On Inflation

Inflation is a vague concept, because the term stretches to do duty in multiple areas: wage inflation, consumer price inflation, asset inflation, and monetary inflation, to name a few.  I agree with what Milton Friedman said that inflation is always and everywhere a monetary phenomenon, but where I differ is that monetary inflation may express itself in terms of inflation in the prices of goods and services, or in asset inflation.  Where inflation chooses to manifest itself depends on the balance of savers vs. spenders in a country.  Monetary inflation plus saving equals asset price inflation.  Monetary inflation plus spending equals goods and services price inflation.

As for the last week, I have a few articles to bring to your attention on inflation:

  1. Baby Boomers need to think about purchasing power risk in their old age.  This doesn’t mean overdosing on stocks, but it does mean considering investment classes that are correlated with inflation, like TIPS, floating rate bonds, selected commodities, and stocks of companies that produce them.
  2. I’m on record that I don’t like the way that the US government calculates goods price inflation.  From the way that they deal with owners equivalent rent, to the substitution effect, to hedonics (correct in principle, but they don’t do it right), to plain mismeasurement of the proper basket of goods, and the concept of core inflation, they mess things up.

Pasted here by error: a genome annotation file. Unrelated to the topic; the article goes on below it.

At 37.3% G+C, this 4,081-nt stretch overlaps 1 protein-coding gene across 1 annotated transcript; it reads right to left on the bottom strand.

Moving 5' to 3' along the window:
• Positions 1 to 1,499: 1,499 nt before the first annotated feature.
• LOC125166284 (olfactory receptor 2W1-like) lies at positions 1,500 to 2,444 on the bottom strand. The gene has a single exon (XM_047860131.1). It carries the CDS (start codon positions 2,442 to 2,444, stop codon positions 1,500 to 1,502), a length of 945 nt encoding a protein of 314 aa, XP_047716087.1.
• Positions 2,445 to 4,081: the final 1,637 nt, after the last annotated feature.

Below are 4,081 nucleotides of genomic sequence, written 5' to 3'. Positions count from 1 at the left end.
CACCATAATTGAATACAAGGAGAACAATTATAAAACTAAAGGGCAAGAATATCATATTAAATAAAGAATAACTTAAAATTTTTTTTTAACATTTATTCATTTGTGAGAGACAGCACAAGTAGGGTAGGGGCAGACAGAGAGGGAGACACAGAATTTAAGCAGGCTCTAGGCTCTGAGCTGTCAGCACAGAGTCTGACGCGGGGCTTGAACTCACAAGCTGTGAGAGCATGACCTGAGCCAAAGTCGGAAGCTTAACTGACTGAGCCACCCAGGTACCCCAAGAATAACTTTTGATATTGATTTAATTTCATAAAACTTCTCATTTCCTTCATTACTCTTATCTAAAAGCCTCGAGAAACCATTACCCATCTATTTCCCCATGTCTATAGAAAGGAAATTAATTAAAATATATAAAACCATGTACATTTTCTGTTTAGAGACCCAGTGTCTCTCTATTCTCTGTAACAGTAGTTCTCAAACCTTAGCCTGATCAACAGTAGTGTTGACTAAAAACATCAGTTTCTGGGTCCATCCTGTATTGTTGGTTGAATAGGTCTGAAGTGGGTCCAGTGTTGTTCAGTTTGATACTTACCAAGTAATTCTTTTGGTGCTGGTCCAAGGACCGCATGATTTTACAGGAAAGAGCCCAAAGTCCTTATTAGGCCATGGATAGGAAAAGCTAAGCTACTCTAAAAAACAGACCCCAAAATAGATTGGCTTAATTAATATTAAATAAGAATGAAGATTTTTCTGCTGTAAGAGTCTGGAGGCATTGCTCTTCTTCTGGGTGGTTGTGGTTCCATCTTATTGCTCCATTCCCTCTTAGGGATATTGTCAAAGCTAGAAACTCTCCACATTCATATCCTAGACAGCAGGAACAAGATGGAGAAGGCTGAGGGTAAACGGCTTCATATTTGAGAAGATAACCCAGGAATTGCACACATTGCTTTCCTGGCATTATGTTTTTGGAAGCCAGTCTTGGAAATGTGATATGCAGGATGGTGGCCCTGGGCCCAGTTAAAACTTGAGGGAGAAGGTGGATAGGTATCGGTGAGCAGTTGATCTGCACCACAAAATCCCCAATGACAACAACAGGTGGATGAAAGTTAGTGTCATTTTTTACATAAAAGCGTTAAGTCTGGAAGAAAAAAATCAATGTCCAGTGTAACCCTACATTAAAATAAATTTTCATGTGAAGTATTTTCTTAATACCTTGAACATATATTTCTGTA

3. Barry Ritholtz and I agree on many things.  Inflation is one of them.  These two articles express much of what I think about what is wrong with the measurement of inflation.  Far better to use a median (Cleveland Fed) or trimmed mean (Dallas Fed) to eliminate volatility than to exclude food and energy.  Food and energy are crucial to our lives, and they have been running at higher rates of inflation.

Inflation is growing in many areas of the world, including those that finance our current account deficit.  Buying our bonds rather than letting their currencies rise, encourages inflation in their countries, while suppressing it in the US.  There will come a day when they float their currencies, and then inflation will return to the US with a vengeance.  When that happens, call Chuck Schumer to thank him for his vigilance on the Chinese exchange rate, not.